Jail for drug-importing student
A Palmerston North business student's take on self-employment will see him spending several semesters behind bars after he was caught importing thousands of dollars worth of ecstasy and cocaine.
Benjamen Patrick Belmont was a 19-year-old Massey University student when he went from importing small amounts of drugs for himself, to running a dealing operation, which saw thousands of ecstasy pills imported in New Zealand using encrypted websites and Bitcoins.
Belmont, now 20, was sentenced in the Palmerston North District Court today to four years and 10 months imprisonment on 11 charges relating to his offending.
The court was told how, between November 2012 and April last year, Belmont imported cocaine, ecstasy and LSD into the country.
He would order drugs online through encrypted transactions and the packages, usually from the Netherlands or England, would be sent through the post.
Customs staff intercepted some of these packages at the border.
Among the haul was 993 micrograms of crystal MDMA, five tabs of LSD and 6.1 grams of cocaine.
But the biggest catch was 1266 ecstasy pills, estimated to have a street value of $50,640.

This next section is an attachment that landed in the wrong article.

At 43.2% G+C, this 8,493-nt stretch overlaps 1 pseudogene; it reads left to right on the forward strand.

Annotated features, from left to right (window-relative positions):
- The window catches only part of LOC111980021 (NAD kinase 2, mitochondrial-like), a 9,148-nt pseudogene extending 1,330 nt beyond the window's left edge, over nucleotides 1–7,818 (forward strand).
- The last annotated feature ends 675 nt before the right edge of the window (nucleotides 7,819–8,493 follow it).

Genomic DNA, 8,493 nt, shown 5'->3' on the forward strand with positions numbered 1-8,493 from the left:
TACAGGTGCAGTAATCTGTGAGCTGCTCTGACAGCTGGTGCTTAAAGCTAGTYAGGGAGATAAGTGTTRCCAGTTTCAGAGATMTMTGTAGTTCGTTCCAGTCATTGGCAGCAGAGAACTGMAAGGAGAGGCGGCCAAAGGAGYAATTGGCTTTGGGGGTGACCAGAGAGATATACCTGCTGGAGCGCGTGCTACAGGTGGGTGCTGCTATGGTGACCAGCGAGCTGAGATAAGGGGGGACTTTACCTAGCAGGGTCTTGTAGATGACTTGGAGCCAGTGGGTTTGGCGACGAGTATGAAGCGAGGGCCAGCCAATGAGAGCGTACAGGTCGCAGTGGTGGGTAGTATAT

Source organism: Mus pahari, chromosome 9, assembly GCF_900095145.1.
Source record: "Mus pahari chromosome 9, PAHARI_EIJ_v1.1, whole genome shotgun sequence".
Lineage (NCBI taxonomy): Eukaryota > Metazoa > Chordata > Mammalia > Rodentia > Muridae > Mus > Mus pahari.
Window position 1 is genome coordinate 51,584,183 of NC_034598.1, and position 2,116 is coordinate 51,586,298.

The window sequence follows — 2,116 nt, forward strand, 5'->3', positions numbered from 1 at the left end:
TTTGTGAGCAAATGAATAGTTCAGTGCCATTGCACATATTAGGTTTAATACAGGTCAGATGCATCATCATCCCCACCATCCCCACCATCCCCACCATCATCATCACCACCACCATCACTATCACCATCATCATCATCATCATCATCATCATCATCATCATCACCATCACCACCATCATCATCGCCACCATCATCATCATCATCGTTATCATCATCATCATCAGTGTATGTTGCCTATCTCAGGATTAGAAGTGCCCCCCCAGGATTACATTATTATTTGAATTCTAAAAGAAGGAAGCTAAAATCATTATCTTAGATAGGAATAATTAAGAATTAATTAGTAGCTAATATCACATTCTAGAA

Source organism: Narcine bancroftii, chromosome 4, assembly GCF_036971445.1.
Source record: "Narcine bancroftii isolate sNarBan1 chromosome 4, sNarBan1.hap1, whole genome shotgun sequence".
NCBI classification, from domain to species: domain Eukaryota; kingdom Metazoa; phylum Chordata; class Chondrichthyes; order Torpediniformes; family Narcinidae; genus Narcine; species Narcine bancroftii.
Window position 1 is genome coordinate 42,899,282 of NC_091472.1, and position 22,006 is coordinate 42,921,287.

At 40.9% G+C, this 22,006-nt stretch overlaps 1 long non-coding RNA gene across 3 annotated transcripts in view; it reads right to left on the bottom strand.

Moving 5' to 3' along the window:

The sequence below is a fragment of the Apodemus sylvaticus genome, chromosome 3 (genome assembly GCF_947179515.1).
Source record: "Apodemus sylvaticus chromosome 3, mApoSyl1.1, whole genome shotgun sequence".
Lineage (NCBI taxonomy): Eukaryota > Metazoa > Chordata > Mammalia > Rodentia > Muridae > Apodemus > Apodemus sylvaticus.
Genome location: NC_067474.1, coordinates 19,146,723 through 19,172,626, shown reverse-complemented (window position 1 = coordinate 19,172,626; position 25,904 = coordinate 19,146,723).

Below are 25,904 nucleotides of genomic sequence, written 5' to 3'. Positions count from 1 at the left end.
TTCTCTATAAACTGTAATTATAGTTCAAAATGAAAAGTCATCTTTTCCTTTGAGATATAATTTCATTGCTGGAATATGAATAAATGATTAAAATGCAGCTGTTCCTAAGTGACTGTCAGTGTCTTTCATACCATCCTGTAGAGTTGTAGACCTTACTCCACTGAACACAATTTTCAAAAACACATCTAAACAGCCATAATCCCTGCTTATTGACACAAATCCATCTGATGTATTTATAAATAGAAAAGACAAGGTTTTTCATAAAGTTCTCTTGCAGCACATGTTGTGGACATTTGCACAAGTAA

Police raided Belmont's Ada St flat and a Broadway Ave property, where more drugs were found, along with a 12-gauge Remington shotgun, 62 rounds of ammunition for the gun and $80,000 cash.
Analysis of Belmont's bank records showed he would deposit thousands of dollars in cash into an account, which he would then transfer into his Bitcoin account.
Between November and April, he made 80 deposits totalling $123,000, and $113,000 of transfers to the Bitcoin account.
While on bail for his offending he was caught using the internet.
Police searched his house and found another $39,000 in his room. He told police it was from drug debts he had collected since his arrest.
A pre-sentence report said Belmont had been the victim of a violent assault, before his offending began, and his family had said his behaviour had changed after the attack.
Belmont told the report writer he had got into drugs by using marijuana, before moving onto consuming ecstasy and LSD.
From there, he began importing the drugs for personal use, selling extras to his friends.
That soon led to more people asking him for the drugs, and a business opportunity soon opened up.
Judge Les Atkins said the supply of ecstasy pills was the most serious offending, despite carrying a lower maximum punishment than the importation of cocaine.
That was because of the amount of drugs dealt, he said.
Outside of court, Customs investigations manager Maurice O'Brien said the result sent a strong warning to drug dealers.
"This young man believed he could import drugs in several small shipments and hide the profits without getting caught, but this type of offending does not go unnoticed."
- Manawatu Standard